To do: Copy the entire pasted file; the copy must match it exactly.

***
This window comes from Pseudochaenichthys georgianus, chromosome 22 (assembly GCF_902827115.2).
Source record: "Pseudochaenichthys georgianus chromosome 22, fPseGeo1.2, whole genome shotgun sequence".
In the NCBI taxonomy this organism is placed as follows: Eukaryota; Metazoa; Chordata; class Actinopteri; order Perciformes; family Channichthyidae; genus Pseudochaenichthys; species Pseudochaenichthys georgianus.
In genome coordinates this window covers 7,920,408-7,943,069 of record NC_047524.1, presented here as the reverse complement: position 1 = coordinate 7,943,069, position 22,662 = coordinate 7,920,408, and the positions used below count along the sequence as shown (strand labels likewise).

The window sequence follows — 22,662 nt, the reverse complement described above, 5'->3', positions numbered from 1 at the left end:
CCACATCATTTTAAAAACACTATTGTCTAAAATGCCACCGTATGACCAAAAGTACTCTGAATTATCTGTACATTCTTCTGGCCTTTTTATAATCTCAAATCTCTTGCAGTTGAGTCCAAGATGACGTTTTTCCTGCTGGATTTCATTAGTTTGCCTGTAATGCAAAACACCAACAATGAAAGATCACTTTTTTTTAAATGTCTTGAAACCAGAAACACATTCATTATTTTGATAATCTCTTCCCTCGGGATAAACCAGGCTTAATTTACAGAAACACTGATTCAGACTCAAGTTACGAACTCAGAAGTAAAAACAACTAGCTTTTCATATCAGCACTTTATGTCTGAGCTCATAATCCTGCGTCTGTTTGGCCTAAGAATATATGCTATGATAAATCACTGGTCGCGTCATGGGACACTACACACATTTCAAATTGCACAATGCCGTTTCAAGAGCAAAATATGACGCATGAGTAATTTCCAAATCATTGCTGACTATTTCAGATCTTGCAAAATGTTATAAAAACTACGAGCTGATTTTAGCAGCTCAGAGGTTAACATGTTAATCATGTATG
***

This window comes from Pseudochaenichthys georgianus, chromosome 22 (assembly GCF_902827115.2).
Source record: "Pseudochaenichthys georgianus chromosome 22, fPseGeo1.2, whole genome shotgun sequence".
In the NCBI taxonomy this organism is placed as follows: Eukaryota; Metazoa; Chordata; class Actinopteri; order Perciformes; family Channichthyidae; genus Pseudochaenichthys; species Pseudochaenichthys georgianus.
In genome coordinates this window covers 7,920,408-7,943,069 of record NC_047524.1, presented here as the reverse complement: position 1 = coordinate 7,943,069, position 22,662 = coordinate 7,920,408, and the positions used below count along the sequence as shown (strand labels likewise).

The window sequence follows — 22,662 nt, the reverse complement described above, 5'->3', positions numbered from 1 at the left end:
CCACATCATTTTAAAAACACTATTGTCTAAAATGCCACCGTATGACCAAAAGTACTCTGAATTATCTGTACATTCTTCTGGCCTTTTTATAATCTCAAATCTCTTGCAGTTGAGTCCAAGATGACGTTTTTCCTGCTGGATTTCATTAGTTTGCCTGTAATGCAAAACACCAACAATGAAAGATCACTTTTTTTTAAATGTCTTGAAACCAGAAACACATTCATTATTTTGATAATCTCTTCCCTCGGGATAAACCAGGCTTAATTTACAGAAACACTGATTCAGACTCAAGTTACGAACTCAGAAGTAAAAACAACTAGCTTTTCATATCAGCACTTTATGTCTGAGCTCATAATCCTGCGTCTGTTTGGCCTAAGAATATATGCTATGATAAATCACTGGTCGCGTCATGGGACACTACACACATTTCAAATTGCACAATGCCGTTTCAAGAGCAAAATATGACGCATGAGTAATTTCCAAATCATTGCTGACTATTTCAGATCTTGCAAAATGTTATAAAAACTACGAGCTGATTTTAGCAGCTCAGAGGTTAACATGTTAATCATGTATG